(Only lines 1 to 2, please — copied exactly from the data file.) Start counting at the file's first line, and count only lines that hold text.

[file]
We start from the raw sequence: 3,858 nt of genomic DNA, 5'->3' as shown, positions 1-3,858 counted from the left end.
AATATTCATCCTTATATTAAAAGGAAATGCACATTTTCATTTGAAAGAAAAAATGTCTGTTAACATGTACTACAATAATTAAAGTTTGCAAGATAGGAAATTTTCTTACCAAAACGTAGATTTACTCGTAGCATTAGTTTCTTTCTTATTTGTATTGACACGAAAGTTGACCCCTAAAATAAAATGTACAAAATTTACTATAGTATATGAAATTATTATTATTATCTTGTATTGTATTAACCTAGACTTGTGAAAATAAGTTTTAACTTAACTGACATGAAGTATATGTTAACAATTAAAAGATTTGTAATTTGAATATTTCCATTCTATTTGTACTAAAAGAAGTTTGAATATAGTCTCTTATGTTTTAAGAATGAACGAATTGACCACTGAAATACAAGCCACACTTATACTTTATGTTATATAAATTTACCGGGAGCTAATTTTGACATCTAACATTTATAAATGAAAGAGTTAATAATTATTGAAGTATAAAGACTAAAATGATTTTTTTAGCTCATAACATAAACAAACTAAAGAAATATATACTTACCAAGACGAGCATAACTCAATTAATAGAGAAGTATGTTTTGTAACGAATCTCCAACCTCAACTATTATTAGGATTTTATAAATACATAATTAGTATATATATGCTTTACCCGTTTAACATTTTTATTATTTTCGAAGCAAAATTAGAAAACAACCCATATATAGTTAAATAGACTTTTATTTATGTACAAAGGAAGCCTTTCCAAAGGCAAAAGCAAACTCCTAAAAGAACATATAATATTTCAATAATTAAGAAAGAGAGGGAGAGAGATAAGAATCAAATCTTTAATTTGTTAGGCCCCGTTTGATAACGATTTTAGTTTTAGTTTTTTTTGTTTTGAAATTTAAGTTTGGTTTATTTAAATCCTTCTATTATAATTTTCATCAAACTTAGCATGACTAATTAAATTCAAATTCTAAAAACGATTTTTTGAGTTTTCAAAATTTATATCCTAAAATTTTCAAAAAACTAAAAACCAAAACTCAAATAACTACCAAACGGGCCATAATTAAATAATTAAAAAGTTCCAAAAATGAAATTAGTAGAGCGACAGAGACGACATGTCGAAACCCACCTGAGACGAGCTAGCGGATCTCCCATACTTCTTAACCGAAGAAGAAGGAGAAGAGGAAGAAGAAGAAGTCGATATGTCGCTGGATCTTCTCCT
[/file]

We start from the raw sequence: 3,858 nt of genomic DNA, 5'->3' as shown, positions 1-3,858 counted from the left end.
AATATTCATCCTTATATTAAAAGGAAATGCACATTTTCATTTGAAAGAAAAAATGTCTGTTAACATGTACTACAATAATTAAAGTTTGCAAGATAGGAAATTTTCTTACCAAAACGTAGATTTACTCGTAGCATTAGTTTCTTTCTTATTTGTATTGACACGAAAGTTGACCCCTAAAATAAAATGTACAAAATTTACTATAGTATATGAAATTATTATTATTATCTTGTATTGTATTAACCTAGACTTGTGAAAATAAGTTTTAACTTAACTGACATGAAGTATATGTTAACAATTAAAAGATTTGTAATTTGAATATTTCCATTCTATTTGTACTAAAAGAAGTTTGAATATAGTCTCTTATGTTTTAAGAATGAACGAATTGACCACTGAAATACAAGCCACACTTATACTTTATGTTATATAAATTTACCGGGAGCTAATTTTGACATCTAACATTTATAAATGAAAGAGTTAATAATTATTGAAGTATAAAGACTAAAATGATTTTTTTAGCTCATAACATAAACAAACTAAAGAAATATATACTTACCAAGACGAGCATAACTCAATTAATAGAGAAGTATGTTTTGTAACGAATCTCCAACCTCAACTATTATTAGGATTTTATAAATACATAATTAGTATATATATGCTTTACCCGTTTAACATTTTTATTATTTTCGAAGCAAAATTAGAAAACAACCCATATATAGTTAAATAGACTTTTATTTATGTACAAAGGAAGCCTTTCCAAAGGCAAAAGCAAACTCCTAAAAGAACATATAATATTTCAATAATTAAGAAAGAGAGGGAGAGAGATAAGAATCAAATCTTTAATTTGTTAGGCCCCGTTTGATAACGATTTTAGTTTTAGTTTTTTTTGTTTTGAAATTTAAGTTTGGTTTATTTAAATCCTTCTATTATAATTTTCATCAAACTTAGCATGACTAATTAAATTCAAATTCTAAAAACGATTTTTTGAGTTTTCAAAATTTATATCCTAAAATTTTCAAAAAACTAAAAACCAAAACTCAAATAACTACCAAACGGGCCATAATTAAATAATTAAAAAGTTCCAAAAATGAAATTAGTAGAGCGACAGAGACGACATGTCGAAACCCACCTGAGACGAGCTAGCGGATCTCCCATACTTCTTAACCGAAGAAGAAGGAGAAGAGGAAGAAGAAGAAGTCGATATGTCGCTGGATCTTCTCCT